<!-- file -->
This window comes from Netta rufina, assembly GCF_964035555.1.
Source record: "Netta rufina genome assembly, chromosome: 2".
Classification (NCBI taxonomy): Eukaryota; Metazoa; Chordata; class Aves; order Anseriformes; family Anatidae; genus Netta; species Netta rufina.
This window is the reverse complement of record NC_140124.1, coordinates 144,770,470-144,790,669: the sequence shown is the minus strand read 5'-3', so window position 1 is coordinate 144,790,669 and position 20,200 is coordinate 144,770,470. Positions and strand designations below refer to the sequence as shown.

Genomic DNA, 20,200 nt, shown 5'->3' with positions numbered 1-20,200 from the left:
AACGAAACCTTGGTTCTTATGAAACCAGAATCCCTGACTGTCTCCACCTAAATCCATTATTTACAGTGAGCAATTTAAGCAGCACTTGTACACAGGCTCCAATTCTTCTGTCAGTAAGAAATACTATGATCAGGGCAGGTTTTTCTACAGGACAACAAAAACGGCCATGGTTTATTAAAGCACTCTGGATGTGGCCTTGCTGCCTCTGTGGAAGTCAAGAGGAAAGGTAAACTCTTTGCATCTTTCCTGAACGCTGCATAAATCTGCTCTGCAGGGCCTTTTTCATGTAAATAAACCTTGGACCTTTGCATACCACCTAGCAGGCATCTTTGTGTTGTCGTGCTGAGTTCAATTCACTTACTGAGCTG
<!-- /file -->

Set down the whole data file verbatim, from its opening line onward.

This window comes from Netta rufina, assembly GCF_964035555.1.
Source record: "Netta rufina genome assembly, chromosome: 2".
Classification (NCBI taxonomy): Eukaryota; Metazoa; Chordata; class Aves; order Anseriformes; family Anatidae; genus Netta; species Netta rufina.
This window is the reverse complement of record NC_140124.1, coordinates 144,770,470-144,790,669: the sequence shown is the minus strand read 5'-3', so window position 1 is coordinate 144,790,669 and position 20,200 is coordinate 144,770,470. Positions and strand designations below refer to the sequence as shown.

Genomic DNA, 20,200 nt, shown 5'->3' with positions numbered 1-20,200 from the left:
AACGAAACCTTGGTTCTTATGAAACCAGAATCCCTGACTGTCTCCACCTAAATCCATTATTTACAGTGAGCAATTTAAGCAGCACTTGTACACAGGCTCCAATTCTTCTGTCAGTAAGAAATACTATGATCAGGGCAGGTTTTTCTACAGGACAACAAAAACGGCCATGGTTTATTAAAGCACTCTGGATGTGGCCTTGCTGCCTCTGTGGAAGTCAAGAGGAAAGGTAAACTCTTTGCATCTTTCCTGAACGCTGCATAAATCTGCTCTGCAGGGCCTTTTTCATGTAAATAAACCTTGGACCTTTGCATACCACCTAGCAGGCATCTTTGTGTTGTCGTGCTGAGTTCAATTCACTTACTGAGCTG